Designers: Shangjie Jin, Noriko Ohata
Local Architect: ACO
Structural Engineer: Misawa International
Landscape: Plat Design
Client: Zhejiang Vanke
Nestled within a wooded development in Hangzhoug China, the Mei Li Zhou Church was an attempt to seamlessly merge not only into the existing natural environment, but also into the lives of those who live within its surrounding community. Carefully developed in coloration with TDS (Tsushima Design Studio), and our client Zhejiang Vanke, Mei Li Zhou Church was not only created for religious services, but as both a spiritual and community retreat for all of the surrounding community regardless of religious beliefs. Surrounded by nature, the Mei Li Zhou Church sits not as an object to be viewed from afar, but rather attempts to blend in naturally into the surrounding environment.
During the design process not only was user experience and functionality of great importance, but also working with environmentally low impact materials and minimizing environmental damage were both very important to the projects success. As a result of our extensive studies in architecture and in landscape, the churches boundary blurs with the surrounding landscape, allowing for a seamless flow between building and nature.
The Mei Li Zhou Church was designed with two overwhelming themes. First the creation of a seamless flow of space between the interior spaces and nature, while the second looks at the idea of timelessness and purity.
The church complex consists of three separate, yet connected buildings (The Mei Li Zhou Chapel, The smaller Garden Chapel, as well the Courtyard Offices) and a single bell tower. The two smaller buildings are considered public galleries. Although each building utilizes different materials and design features, the concept of flowing spaces connects them together. The Mei Li Zhou Chapel serves as the gateway to the project in both architecture and nature. Its simple plan, vast interior space and large open facades allow for the seamless flow of nature and natural lighting into the building. Along with the two large openings at the front and rear of the chapel, a series of large vertical skylights are located over the pulpit creating a very ephemeral feeling within the church.
The Garden Chapel and Courtyard Offices also attempt to bring nature in, but on a much more delicate level. While the Mei Li Zhou Chapel utilizes its height and large views to bring nature in, the two smaller buildings use very carefully placed floor level windows to allow the spaces to flow seamlessly. Although both the main chapel and the smaller buildings evolved from the same concept, the resulting design and created views are quite unique. The buildings integration with the landscape allow for the creation of a seamless flow of space throughout the project.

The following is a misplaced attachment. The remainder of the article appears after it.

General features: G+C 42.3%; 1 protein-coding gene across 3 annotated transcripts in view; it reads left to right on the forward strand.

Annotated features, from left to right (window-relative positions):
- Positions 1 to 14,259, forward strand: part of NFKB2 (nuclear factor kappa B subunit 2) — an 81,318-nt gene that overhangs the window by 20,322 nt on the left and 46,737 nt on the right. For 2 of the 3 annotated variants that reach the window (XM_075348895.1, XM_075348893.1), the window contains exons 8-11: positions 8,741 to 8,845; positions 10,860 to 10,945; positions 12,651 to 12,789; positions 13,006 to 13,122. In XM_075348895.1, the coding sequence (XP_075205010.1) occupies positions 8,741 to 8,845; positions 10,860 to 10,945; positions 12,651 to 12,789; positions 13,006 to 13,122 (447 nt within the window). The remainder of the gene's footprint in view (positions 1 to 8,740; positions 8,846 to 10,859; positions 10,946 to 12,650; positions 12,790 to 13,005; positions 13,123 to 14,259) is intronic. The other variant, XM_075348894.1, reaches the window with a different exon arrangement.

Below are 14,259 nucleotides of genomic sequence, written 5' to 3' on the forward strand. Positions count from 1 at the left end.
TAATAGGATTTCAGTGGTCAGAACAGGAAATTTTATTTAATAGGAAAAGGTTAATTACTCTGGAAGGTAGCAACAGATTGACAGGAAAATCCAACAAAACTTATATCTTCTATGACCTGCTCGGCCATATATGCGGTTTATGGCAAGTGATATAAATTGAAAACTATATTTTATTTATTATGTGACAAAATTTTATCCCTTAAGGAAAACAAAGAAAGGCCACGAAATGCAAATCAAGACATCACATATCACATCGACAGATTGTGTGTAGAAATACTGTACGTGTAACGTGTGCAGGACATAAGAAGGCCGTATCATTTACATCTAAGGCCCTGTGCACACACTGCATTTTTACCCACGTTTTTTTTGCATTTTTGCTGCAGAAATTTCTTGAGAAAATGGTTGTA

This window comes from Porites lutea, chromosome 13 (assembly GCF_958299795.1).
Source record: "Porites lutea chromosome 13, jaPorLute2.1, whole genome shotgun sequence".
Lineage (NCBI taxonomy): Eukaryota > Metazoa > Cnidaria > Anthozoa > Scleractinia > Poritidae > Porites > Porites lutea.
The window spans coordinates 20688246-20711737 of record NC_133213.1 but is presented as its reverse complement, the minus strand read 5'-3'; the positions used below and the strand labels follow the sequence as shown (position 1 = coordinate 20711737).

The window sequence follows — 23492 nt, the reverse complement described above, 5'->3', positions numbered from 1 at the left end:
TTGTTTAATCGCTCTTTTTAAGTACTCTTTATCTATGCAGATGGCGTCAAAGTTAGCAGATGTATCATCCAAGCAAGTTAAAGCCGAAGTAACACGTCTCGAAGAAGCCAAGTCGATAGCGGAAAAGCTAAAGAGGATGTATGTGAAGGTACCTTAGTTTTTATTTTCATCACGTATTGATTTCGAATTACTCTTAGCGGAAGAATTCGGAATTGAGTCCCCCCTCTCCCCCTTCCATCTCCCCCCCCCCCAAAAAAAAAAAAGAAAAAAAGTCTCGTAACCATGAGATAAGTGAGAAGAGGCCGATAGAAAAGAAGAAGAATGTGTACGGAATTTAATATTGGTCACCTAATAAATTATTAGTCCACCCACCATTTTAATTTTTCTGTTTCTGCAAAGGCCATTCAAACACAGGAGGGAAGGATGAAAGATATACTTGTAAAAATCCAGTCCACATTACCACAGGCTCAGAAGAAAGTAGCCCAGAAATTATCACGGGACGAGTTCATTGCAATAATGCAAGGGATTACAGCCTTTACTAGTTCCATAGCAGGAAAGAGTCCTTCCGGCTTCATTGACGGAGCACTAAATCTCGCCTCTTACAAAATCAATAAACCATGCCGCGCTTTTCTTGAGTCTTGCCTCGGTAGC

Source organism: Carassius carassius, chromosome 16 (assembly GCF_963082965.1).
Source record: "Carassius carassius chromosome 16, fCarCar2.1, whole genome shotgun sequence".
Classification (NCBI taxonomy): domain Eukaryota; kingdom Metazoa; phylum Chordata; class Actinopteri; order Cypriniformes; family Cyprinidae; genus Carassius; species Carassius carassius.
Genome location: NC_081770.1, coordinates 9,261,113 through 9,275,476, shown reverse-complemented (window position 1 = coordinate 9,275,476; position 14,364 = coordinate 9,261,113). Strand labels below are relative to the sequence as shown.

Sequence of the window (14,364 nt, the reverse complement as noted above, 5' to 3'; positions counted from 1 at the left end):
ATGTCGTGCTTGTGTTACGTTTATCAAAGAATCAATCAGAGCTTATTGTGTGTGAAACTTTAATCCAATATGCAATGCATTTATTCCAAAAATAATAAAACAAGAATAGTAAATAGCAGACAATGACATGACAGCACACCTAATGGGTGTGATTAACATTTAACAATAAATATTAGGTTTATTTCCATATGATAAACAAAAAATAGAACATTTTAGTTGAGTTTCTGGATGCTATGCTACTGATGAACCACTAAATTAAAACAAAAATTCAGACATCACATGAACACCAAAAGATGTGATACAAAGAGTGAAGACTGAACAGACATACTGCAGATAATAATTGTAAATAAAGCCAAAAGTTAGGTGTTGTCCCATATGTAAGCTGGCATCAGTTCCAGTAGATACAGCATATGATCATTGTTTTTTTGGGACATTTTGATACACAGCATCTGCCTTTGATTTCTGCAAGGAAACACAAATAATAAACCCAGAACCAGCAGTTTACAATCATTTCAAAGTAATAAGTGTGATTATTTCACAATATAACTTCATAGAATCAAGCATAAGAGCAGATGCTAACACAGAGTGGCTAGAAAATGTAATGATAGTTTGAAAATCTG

Situated in the center of all three buildings and housing the Bell Tower is a large outdoor public Courtyard. The courtyard acts as a device, which continues through each of the three buildings, connecting them to each other as well as nature. In the two gallery buildings, each room is carefully connected to this courtyard creating a series of interconnected spaces. Each space is unique and offers different views of the surrounding landscape. This sequence of flowing space guides people on a path, encouraging them to explore the buildings and all of the experiences they have to offer.
On the other hand we examined the concepts of timelessness / purity, and what that means for the architecture and its inhabitants. How can a fixed object, within an ever-changing environment blend seamlessly from the changing colors of the seasons, to the changing of people’s beliefs and cultures? For us this timelessness was found in the materials and details. This timelessness can be found in the main chapel, and its wood structure. Stripped of all decorative elements, this building stands pure and dignified. In a time when concrete structures are norm in Chinese construction, our structure looks to a more traditional Japanese wood system. Designed and constructed in Japan, the engineered wood roof allows for a beautifully detailed column-less space of 11M x 35M.
Besides the wood structure, the walls are clad in unfinished wood, in contrast to the white tile flooring. Timelessness is created in the colors of the wood, light, and openness of the interior spaces which are constantly changing in conjunction with the changing of nature surrounding the building. While the Main chapel attempts to blend in more with the surrounding forest, the two gallery buildings take on a more monolithic materiality, blending in more to the surrounding landscape. With a more minimal approach to detailing, these buildings use materials such as poured concrete on the exterior, and a lighter wood finish in the interior to play with the contrast between light and heavy. The surrounding landscape also utilizes local stones, treated in the same untreated way allowing for each stones nature and character to be elegantly expressed.